Supporters defend Arvo Mikkanen from home-state opposition

Arvo Mikkanen, a member of the Kiowa Tribe of Oklahoma, is qualified to serve as a federal judge, say supporters who are wondering why lawmakers from his state are opposing his nomination.

“I don’t see how anyone could question Arvo’s qualifications for the federal bench," Daniel G. Webber, a former U.S. Attorney who is now in private practice, told Tulsa Today.

Arvo has worked an assistant federal prosecutor the U.S. Attorney's Office in the Western District of Oklahoma since 1994. He's also served as a tribal court judge and had experience in a wide range of civil, criminal and tribal matters.

"He has a distinguished 25-year career as an Oklahoma lawyer. He started by clerking for two different federal judges. He worked in private practice at a well-known Oklahoma firm. He has represented the United States in both civil and criminal cases. In fact, Arvo has been an advocate in over 475 federal court cases. He has been recognized by the Oklahoma Bar Association for his 'pro bono' service and by the FBI for his prosecutorial skills -- not many lawyers can say that," Webber told Tulsa Today.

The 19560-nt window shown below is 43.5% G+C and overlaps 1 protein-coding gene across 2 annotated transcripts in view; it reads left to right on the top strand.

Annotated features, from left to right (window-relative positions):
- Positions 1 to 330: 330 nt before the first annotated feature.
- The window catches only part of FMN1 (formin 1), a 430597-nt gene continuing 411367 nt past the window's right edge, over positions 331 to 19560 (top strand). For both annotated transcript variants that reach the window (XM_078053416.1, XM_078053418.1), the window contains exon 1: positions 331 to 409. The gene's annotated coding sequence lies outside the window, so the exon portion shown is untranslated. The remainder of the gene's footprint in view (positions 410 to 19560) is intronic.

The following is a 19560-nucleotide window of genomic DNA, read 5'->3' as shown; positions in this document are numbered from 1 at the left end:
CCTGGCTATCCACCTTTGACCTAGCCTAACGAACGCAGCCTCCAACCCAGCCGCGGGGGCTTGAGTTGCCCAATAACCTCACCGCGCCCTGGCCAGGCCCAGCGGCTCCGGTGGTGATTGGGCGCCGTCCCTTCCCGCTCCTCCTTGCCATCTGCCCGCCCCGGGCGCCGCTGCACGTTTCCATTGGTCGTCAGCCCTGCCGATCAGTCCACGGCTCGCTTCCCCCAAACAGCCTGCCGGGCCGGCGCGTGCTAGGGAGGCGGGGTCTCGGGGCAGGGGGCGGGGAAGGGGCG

Traditionally, home-state Senators are consulted about nominees for federal courts. Sen. Tom Coburn (R-Oklahoma) and Sen. Jim Inhofe (R-Oklahoma) said they weren't told about Mikkanen before last week's announcement from the White House.

Get the Story:
Analysis: As Obama and Coburn clash over judicial nominee Arvo Mikkanen, supporters defend him (Tulsa Today 2/9)
Initial Reaction Cool To Indian Judicial Nominee (AP 2/10)

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